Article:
Dallas Mavericks Owner Mark Cuban Perfectly Roasts Gaming Hater Over the NBA 2K League - Dexerto
Gaming

Dallas Mavericks Owner Mark Cuban Perfectly Roasts Gaming Hater Over the NBA 2K League

Published: 4/Jun/2018 20:17 Updated: 26/Jul/2018 12:04

by DG Goldstein

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Mark Cuban went after a gaming hater on Twitter after they undermined players in the NBA 2K League and professional esports in general.

As the gaming world appears to grow on what seems like a daily basis, the industry continues to break into ‘mainstream’ culture as time goes on.

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The world of competitive gaming and esports has also seen a substantial boost in recent years, especially when prize pools and infrastructure have seen multiple, high-profile upgrades across the industry.

One of the most recognized additions to the esports world has been that of the NBA 2K League which features a collection of the top 2K players in the world competing against each other, along with representing various NBA clubs with contracts, player benefits, and more.

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However, some individuals still see gaming and esports in a negative light and will go to great lengths to undermine and disrespect those involved in the industry by brushing off instances as ‘just video games,’ especially when compared to traditional sports.

Yet, after a Twitter user mentioned how the 2K league was ‘a joke,’ Dallas Mavericks Owner and billionaire Mark Cuban mentioned how the players competing are the ‘best in the world’ at what they do in a perfect reply.

Well-known for his investments, Cuban has backed esports for multiple years at the time of writing and has become a major supporter of the scene in general.

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More information on the NBA 2K League including prize pools, background, and much more can be found right here.

Overwatch

Jeff Kaplan reveals his ideal competitive Overwatch meta

Published: 8/Oct/2020 3:13

by Theo Salaun

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Blizzard Entertainment’s Vice President and Overwatch’s beloved Game Director Jeff Kaplan has revealed what he thinks is the ideal competitive meta for the expansive title.

Overwatch exists in many forms, from its highest ranks to its lowest, but the game’s competitive meta at the professional level has also varied greatly since the original release back in May 2016. 

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In the olden days, teams prioritized dive compositions led by Winston’s jumps and Tracer’s blinks. Then, in 2019, fans around the world either groaned or cheered as the divisive GOATS meta took center-stage, featuring a hefty squad built entirely with tanks and supports. 

Now, Kaplan is explaining his perspective on the game’s ideal state, following criticisms he levied back in July against the game’s double-shield reliance. Examining the game’s departure from a static, Orisa and Sigma-dependent environment, he dissects his compository ideology. 

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Brigitte stuns Junkrat on Volskaya
Blizzard Entertainment
Barriers have held an uncomfortably powerful role in Overwatch for a long time.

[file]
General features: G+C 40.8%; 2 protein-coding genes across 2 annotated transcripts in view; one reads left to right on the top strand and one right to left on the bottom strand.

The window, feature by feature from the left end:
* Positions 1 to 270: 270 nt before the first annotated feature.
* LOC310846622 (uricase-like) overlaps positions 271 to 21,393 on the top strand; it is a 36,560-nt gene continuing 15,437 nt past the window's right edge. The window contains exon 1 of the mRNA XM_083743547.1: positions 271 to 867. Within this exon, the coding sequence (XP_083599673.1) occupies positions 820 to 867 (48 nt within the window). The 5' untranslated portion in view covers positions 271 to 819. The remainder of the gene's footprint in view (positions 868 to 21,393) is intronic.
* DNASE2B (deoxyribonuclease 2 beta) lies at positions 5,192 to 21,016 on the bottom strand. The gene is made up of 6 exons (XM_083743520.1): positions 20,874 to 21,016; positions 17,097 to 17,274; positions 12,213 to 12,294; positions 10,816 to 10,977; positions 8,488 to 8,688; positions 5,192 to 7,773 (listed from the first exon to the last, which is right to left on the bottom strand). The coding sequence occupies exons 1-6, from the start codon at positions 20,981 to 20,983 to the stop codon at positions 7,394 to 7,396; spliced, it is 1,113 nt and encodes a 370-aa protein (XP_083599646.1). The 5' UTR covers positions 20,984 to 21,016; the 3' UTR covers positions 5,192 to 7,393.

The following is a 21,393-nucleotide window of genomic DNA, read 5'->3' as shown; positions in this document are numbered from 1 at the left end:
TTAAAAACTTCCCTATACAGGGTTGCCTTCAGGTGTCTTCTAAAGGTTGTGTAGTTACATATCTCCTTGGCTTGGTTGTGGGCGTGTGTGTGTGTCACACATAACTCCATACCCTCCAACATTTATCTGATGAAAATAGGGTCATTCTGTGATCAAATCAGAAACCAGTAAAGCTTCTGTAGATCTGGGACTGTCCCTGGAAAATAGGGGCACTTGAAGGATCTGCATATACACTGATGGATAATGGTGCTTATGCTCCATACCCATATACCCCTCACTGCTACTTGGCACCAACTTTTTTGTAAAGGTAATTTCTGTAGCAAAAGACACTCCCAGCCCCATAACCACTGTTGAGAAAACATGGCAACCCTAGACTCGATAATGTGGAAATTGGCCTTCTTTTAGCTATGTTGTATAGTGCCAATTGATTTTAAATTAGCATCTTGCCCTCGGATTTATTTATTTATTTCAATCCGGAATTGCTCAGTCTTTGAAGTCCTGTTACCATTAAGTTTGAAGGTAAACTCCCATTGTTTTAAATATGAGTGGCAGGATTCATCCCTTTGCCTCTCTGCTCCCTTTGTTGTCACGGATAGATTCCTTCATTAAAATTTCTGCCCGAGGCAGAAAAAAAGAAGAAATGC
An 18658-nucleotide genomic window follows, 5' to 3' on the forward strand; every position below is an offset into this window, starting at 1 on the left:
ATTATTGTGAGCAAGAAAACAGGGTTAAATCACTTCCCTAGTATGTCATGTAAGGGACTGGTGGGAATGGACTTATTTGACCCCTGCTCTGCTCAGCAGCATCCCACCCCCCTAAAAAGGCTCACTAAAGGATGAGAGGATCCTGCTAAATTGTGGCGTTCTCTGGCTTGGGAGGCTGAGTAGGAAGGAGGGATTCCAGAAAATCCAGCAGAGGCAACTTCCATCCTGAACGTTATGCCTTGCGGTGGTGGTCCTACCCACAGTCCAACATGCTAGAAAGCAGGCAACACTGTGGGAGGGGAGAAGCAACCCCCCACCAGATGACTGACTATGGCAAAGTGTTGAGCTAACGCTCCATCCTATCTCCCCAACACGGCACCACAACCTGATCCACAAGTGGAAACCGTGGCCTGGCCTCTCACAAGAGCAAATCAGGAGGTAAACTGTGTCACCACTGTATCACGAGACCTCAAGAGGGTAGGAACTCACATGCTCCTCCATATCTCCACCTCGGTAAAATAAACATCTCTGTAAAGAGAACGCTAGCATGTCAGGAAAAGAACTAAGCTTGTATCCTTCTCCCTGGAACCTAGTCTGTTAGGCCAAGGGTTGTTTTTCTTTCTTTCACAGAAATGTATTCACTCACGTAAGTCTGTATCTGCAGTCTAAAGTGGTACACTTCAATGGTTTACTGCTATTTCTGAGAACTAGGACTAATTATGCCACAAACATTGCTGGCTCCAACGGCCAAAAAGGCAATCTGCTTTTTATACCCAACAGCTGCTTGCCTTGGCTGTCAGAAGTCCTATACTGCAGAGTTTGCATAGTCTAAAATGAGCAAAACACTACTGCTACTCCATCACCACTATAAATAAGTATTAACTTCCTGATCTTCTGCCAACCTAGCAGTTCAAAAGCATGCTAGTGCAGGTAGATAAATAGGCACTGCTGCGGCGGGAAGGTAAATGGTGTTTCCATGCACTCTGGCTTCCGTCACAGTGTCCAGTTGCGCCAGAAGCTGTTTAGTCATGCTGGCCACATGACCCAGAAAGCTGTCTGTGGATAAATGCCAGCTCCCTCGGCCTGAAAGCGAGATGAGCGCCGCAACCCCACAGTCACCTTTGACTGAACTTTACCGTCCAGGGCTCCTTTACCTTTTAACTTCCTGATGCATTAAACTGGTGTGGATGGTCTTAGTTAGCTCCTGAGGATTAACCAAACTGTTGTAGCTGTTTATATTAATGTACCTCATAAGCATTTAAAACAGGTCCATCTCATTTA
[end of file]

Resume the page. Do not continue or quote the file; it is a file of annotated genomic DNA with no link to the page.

As discussed in an interview with the Loadout, Kaplan is both aware of the professional scene’s interests and the casual base’s tendencies. Coupling those factors, he believes the game is at its best when there is some blend of high skill caps and diverse team compositions.

“The most ideal, healthiest state of the game is when the meta is somewhat fluid, when the meta is more map dependent or team match up dependent than it is static. We’ve all seen those moments when the meta has been completely static and all six players will just play the same six heroes every time. I think that’s fun from a mastery standpoint, but I think it’s a lot more exciting for viewers when creativity and curiosity come into play,” he said.

When Kaplan refers to a “static” meta, the simplest example is 2019’s GOATS, where three healers (Brigitte, Lucio, and Moira) were coupled with three tanks (D.Va, Reinhardt, and Zarya) and would barrel into opponents.

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It took tremendous teamwork to be pulled off successfully against other professional teams, but many fans considered it more tedious than entertaining after months of gameplay.

In its current state, Overwatch is not completely balanced, but there is a degree of variety to it. That diversity seen in the Overwatch League spans downward into the casual ranks. Kaplan indicates that this is in line with his department’s hopes.

“I think most of our players would say in the ideal meta, all our heroes would be viable in some way competitively. I think as a competitive goal from a game designing and game balancing perspective that is extremely challenging, but it’s obviously what we strive to achieve.”

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While he assures that Overwatch would be completely balanced in an ideal world, in the meantime, his team would at least like to push toward a game that varies to some extent based on coaching, player preference, and map.

It remains to be seen if current and upcoming patches can accomplish that, but Kaplan’s emphasis on “fluidity” is a welcome driving force.

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